When he finally finished this work, he was allowed o choose his own work this time and this is where The Last Judgment was born. This work was an illustration of the second coming of Jesus judgement and the sinful souls that will be casted to hell. This Fresco painting really instill some type of fear on the viewer, which in contrast to his previous works the characters on the panting are really fearfully and strong looking. This comes out as a warning that every human being needs to fear the God to escape from the eternal damnation that may be casted. The skill that was involved in the Fresco painting is surely out if this world. The work was on a fresh plaster and the fact that it was on a ceiling, one just gets stunned at the epic type of Art Michelangelo gave the world. An example is when he painted the Sistine Chapel, there was a pavilion hanging high up in the ceiling where even though he was sitting or lying on his back he was able to delicately give the fresco the life it deserved.

Michelangelo was a humble man, and most of the time he claimed he was not a good architect. This is despite the fact that he had contributed so many designs that were implemented later on after his death. The Lauretian Library is a depiction of the free approach he had for structures. This building’s interior design was a very revolutionary one and it created an impact in history. The St Peters Basilica building, came into completion after he dedicated eighteen years to see it come into completion. The background he had on painting and sculpture was a major advantage to him since it enabled him achieve what many others could not achieve. He developed the skill of sketching different designs and adding onto the them when more ideas came by. He used up all the space that was available to him, if his sketches were to be executed. For example, the Dome, St Peters and the symmetrical plan, are still used today since they were perfected by him. The ideas of Michelangelo on architecture really played a big role in paving the way for the rebirth of architectural designs that are still in use today.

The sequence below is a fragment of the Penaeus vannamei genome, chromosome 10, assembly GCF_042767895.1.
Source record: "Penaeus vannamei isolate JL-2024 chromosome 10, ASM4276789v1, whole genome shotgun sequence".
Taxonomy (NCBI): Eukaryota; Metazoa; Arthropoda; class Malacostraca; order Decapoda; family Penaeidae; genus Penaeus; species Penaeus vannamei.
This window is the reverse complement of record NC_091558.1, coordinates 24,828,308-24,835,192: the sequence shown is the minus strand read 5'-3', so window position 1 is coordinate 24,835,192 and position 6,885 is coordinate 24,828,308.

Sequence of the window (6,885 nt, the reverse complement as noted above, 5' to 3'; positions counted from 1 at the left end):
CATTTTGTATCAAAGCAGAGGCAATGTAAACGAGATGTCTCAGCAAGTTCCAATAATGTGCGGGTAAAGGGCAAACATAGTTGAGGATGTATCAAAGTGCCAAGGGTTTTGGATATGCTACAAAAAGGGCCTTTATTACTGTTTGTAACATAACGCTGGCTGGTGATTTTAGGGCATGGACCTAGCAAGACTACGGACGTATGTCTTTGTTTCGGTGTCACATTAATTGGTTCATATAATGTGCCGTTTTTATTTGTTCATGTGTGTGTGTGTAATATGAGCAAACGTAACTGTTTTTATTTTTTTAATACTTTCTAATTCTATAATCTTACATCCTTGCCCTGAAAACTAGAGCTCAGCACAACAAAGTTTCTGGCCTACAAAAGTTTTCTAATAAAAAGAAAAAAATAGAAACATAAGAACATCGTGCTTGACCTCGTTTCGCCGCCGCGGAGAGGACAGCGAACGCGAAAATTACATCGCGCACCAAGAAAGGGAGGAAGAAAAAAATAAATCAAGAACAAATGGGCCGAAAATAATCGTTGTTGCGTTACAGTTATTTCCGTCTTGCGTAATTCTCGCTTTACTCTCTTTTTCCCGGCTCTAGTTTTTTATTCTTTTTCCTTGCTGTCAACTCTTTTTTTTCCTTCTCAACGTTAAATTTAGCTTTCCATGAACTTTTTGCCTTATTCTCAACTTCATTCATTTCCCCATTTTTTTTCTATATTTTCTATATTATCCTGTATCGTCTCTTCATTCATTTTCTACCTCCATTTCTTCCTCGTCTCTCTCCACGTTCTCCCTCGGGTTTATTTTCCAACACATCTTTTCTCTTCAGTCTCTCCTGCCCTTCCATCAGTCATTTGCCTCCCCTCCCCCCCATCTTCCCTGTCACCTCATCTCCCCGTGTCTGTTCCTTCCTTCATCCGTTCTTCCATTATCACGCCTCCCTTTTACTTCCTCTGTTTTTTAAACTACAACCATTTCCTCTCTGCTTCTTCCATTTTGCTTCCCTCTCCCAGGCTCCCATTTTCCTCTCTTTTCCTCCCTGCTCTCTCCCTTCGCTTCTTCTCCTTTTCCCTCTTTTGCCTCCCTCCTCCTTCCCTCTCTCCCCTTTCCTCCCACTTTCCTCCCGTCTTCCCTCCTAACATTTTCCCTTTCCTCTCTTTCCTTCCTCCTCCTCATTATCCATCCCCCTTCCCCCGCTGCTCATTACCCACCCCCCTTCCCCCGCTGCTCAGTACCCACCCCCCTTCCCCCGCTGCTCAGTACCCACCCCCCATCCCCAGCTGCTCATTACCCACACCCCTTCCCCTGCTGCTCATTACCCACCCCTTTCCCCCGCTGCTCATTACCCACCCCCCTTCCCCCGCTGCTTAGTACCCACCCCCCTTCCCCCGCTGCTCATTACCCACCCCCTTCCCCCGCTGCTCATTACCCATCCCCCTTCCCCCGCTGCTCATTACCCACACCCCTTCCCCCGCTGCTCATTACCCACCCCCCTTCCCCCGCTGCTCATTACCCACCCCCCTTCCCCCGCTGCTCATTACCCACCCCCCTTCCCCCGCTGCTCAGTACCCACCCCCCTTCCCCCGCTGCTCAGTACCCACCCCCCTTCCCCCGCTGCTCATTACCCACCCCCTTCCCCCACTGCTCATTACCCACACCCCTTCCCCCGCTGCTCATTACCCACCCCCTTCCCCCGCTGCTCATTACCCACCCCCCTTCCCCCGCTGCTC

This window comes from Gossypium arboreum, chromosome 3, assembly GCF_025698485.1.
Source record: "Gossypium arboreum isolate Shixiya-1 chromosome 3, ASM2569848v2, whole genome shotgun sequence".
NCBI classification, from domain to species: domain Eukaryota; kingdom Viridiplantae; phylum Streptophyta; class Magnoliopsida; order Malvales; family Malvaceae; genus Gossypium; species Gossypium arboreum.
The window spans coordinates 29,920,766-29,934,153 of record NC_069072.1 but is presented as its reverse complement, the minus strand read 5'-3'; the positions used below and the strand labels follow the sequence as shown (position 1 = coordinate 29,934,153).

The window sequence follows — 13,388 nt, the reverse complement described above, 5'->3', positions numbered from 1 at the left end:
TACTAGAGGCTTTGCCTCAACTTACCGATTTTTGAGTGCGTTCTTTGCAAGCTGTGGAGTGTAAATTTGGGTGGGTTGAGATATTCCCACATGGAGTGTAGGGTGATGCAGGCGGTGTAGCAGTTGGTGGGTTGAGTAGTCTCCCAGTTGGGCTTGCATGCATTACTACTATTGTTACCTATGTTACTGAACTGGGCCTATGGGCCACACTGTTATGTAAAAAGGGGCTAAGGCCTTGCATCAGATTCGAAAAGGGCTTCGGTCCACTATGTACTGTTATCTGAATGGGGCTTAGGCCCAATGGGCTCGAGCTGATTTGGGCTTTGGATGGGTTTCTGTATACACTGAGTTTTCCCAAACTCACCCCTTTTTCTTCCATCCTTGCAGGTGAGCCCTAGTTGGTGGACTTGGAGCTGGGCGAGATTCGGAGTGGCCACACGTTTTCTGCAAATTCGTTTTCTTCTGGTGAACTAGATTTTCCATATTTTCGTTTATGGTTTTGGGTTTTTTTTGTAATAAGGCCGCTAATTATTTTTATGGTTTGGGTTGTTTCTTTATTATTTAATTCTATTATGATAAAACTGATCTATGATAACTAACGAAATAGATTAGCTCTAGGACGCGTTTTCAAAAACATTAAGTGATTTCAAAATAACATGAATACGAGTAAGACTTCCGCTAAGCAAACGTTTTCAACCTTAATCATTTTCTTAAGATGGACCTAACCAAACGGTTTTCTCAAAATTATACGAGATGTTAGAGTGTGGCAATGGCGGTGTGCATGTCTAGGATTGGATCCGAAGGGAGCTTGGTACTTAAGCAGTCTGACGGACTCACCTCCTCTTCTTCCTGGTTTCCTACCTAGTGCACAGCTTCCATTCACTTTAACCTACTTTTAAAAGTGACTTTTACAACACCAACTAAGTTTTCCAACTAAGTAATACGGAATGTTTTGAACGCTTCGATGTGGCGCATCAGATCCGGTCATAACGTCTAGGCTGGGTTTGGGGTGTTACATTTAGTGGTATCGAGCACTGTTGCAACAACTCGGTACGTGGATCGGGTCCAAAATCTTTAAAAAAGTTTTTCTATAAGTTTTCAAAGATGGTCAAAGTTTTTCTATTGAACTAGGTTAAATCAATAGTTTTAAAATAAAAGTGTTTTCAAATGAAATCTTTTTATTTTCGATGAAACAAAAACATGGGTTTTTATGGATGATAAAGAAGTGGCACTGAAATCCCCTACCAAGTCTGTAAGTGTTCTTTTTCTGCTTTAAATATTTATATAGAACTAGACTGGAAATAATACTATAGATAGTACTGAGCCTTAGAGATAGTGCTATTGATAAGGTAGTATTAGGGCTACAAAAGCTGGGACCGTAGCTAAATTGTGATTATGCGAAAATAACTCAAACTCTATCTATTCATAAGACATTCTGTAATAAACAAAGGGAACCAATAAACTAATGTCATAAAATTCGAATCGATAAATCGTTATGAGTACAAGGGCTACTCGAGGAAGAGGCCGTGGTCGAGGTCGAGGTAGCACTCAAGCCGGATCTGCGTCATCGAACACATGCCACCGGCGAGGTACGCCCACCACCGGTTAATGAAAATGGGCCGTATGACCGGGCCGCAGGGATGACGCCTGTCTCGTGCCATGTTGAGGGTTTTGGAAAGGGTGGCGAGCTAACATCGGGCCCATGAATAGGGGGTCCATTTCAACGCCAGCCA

There are some other fields that Michelangelo ventured in although he never contributed so much into them. For instance, there are a good number of poems that are associated with him and have been translated to English. These poems exhibit a lot of pessimism revealing his strengths and his weaknesses. Some of the poems he wrote were; Celestial Love and the Doom of Beauty. It seems like Michelangelo just had something oozing within him that made him to stand out in so many different ways, impacting on people’s lives differently.

Michelangelo summarizes the 15th -century sculptural innovations, since he was part of the group that brought about the High Renaissance style in the 16th century. He was a friend to princes, popes, kings, painters, cardinals from Lorenzo de’ Medici, Pius III, and Clement VIII. He was not a man that was easy to understand, but he was not that difficult to get along with either. In poetry he expressed his deepest feelings so much compared to the other forms of art. These poems are mostly about the hardships he went through and the personal relationships he has had. The poets of the great Renaissance termed him as divine angel since he was seen as more than a mortal being. This made some people see him as a hindrance to their won success and probably that’s the reason he was seen as an arrogant man. He was mostly driven by nature which he saw as the enemy since it proved not to perfect after all. This kind of thought made him accept everyone and see them to be all alike. He was a rich man, who lived like a poor person since he never prioritized material things.

Certainly, Michelangelo was vastly awarded the highest form of honors due to his extraordinary accomplishments. Michelangelo was without a doubt amongst the most inspiring artists in the Italian High Renaissance history. Being a sculptor, painter, architect, and also a poet, he succeeded in exerting such a tremendous influence in the Western art till the present day. Not only did he excel in giving people some very new ideas about art, but he also revolutionized the whole thing. Before he ventured into embracing and incorporating nudity as part of his artwork, no other artist had mastered the courage to venture in such a field. Michelangelo should be given the credit he deserves for revolutionizing art from the 15th century.


  • Ames-Lewis, F. (2017). Reactions to the master: Michelangelo’s effect on art and artists in the sixteenth century. Routledge.
  • Hagtvedt, H., & Patrick, V. M. (2008). Art infusion: The influence of visual art on the perception and evaluation of consumer products. Journal of Marketing Research, 45(3), 379-389.
  • Hibbard, H. (2018). Michelangelo. Routledge.
  • Hutter, M., & Throsby, D. (Eds.). (2008). Beyond price: Value in culture, economics, and the arts. Cambridge University Press.
  • Rusbult, C. E., Kumashiro, M., Kubacka, K. E., & Finkel, E. J. (2009). ‘ The part of me that you bring out’: Ideal similarity and the Michelangelo phenomenon. Journal of Personality and Social Psychology, 96(1), 61.